eISSN: 1731-2531
ISSN: 1642-5758
Anaesthesiology Intensive Therapy
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1/2022
vol. 54
 
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abstract:
Original article

Barotrauma in critically ill COVID-19 patients: a retrospective case-control study

Vineeta Venkateswaran
1
,
Kapil D. Soni
2
,
Apoorv Chaturvedi Chaturvedi
1
,
Richa Aggarwal
2
,
Venkata Ganesh
1
,
Nishant Patel
1
,
Rakesh Kumar
1
,
Kelika Prakash
1
,
Yudhyavir Singh
2
,
Abhishek Singh
1
,
Shailendra Kumar
1
,
Naveet Wig
1
,
Anjan Trikha
1

1.
All India Institute of Medical Sciences, Delhi
2.
JPN Apex Trauma Centre, All India Institute of Medical Sciences, Delhi
Anaesthesiol Intensive Ther 2022; 54, 1: 18–22
Online publish date: 2022/03/16
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Background
There is increased incidence of barotrauma in COVID-19 patients, probably due to disease pathology, oxygen therapy and coughing. We aimed to retrospectively compare the characteristics, associations and outcomes of COVID-19 patients with and without barotrauma in the intensive care unit (ICU).

Methods
All adults admitted between October 1st and December 31st 2020 in the ICUs of a COVID-19 hospital were retrospectively analysed for presence of a ‘barotrauma event’ (presence of at least one of pneumothorax, pneumomediastinum, subcutaneous emphysema or bronchopleural fistula). A control group was formed by matching each case to a patient belonging to the same gender and age range from the remaining patients in the cohort, i.e., those without barotrauma. Demographic details, ICU stay details, details of oxygen therapy and ventilation, and outcomes were noted and compared.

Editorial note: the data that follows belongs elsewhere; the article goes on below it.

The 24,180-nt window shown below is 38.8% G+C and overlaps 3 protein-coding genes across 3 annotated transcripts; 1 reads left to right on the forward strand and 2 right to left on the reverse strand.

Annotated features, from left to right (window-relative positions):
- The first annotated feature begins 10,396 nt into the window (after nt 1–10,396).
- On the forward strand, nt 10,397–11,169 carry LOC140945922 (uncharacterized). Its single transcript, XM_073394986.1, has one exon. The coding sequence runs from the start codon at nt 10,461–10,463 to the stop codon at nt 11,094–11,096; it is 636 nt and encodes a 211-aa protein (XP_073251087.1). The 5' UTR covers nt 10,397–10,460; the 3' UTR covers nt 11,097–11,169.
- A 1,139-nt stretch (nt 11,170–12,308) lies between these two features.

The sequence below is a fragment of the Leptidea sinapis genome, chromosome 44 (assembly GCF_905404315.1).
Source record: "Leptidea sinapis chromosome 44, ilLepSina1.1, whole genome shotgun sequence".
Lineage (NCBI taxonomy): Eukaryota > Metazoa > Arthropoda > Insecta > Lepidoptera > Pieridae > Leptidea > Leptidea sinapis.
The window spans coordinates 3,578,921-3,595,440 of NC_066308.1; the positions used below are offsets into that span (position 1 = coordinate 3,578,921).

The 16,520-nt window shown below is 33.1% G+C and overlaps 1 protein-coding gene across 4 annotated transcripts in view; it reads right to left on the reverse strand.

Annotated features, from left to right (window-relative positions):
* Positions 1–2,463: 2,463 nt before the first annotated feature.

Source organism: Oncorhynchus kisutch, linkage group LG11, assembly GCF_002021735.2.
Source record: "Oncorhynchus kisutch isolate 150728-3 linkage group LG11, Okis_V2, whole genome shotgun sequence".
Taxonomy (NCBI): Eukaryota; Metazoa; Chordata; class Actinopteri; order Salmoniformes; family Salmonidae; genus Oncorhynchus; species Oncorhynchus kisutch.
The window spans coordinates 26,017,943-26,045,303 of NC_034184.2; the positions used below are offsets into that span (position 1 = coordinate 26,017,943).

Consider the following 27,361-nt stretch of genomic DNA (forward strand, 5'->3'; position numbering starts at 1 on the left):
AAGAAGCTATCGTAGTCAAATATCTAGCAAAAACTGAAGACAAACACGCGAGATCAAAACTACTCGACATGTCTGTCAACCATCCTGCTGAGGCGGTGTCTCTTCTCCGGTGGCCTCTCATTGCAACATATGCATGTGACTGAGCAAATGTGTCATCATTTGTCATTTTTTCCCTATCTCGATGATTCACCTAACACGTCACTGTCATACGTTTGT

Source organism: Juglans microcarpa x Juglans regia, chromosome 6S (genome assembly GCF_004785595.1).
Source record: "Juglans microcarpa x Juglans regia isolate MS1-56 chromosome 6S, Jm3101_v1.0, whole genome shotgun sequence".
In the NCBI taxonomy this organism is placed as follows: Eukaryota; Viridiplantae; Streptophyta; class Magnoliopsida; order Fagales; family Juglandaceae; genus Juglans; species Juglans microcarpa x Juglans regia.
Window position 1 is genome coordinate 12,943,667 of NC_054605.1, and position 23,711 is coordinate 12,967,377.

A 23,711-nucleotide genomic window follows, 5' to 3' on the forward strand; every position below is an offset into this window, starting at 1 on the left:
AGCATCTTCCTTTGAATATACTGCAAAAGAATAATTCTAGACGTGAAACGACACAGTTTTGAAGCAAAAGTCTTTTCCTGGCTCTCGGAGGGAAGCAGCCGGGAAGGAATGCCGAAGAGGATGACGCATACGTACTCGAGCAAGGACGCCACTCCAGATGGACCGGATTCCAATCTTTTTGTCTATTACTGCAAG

Results
Of 827 patients, 30 patients (3.6%) developed barotrauma events. The typical patient was middle aged (median age 55.5 years) and male (73.3%). The mortality rate was significantly higher in the barotrauma group (83.3% vs. 43.3%, P < 0.001), and odds of survival decreased by 85% if barotrauma occurred (OR 0.15; 95% CI: 0.46–0.51). Patients who developed barotrauma spent a longer time on a high-flow nasal cannula (median 6.7 vs. 1.73 days, P = 0.04), and mechanical ventilation (median 9.54 vs. 0.867 days, P < 0.001), and had a longer ICU stay (median 15.5 vs. 9 days, P = 0.014). The most common event was pneumothorax (26/30).

Conclusions
Barotrauma in the COVID-19 ICU is associated with prolonged ICU stay, higher odds of mortality and longer duration spent on mechanical ventilation and a high-flow nasal cannula. Key words: barotrauma, ICU, COVID-19, mortality, pneumothorax.

keywords:

barotrauma, ICU, COVID-19, mortality, pneumothorax

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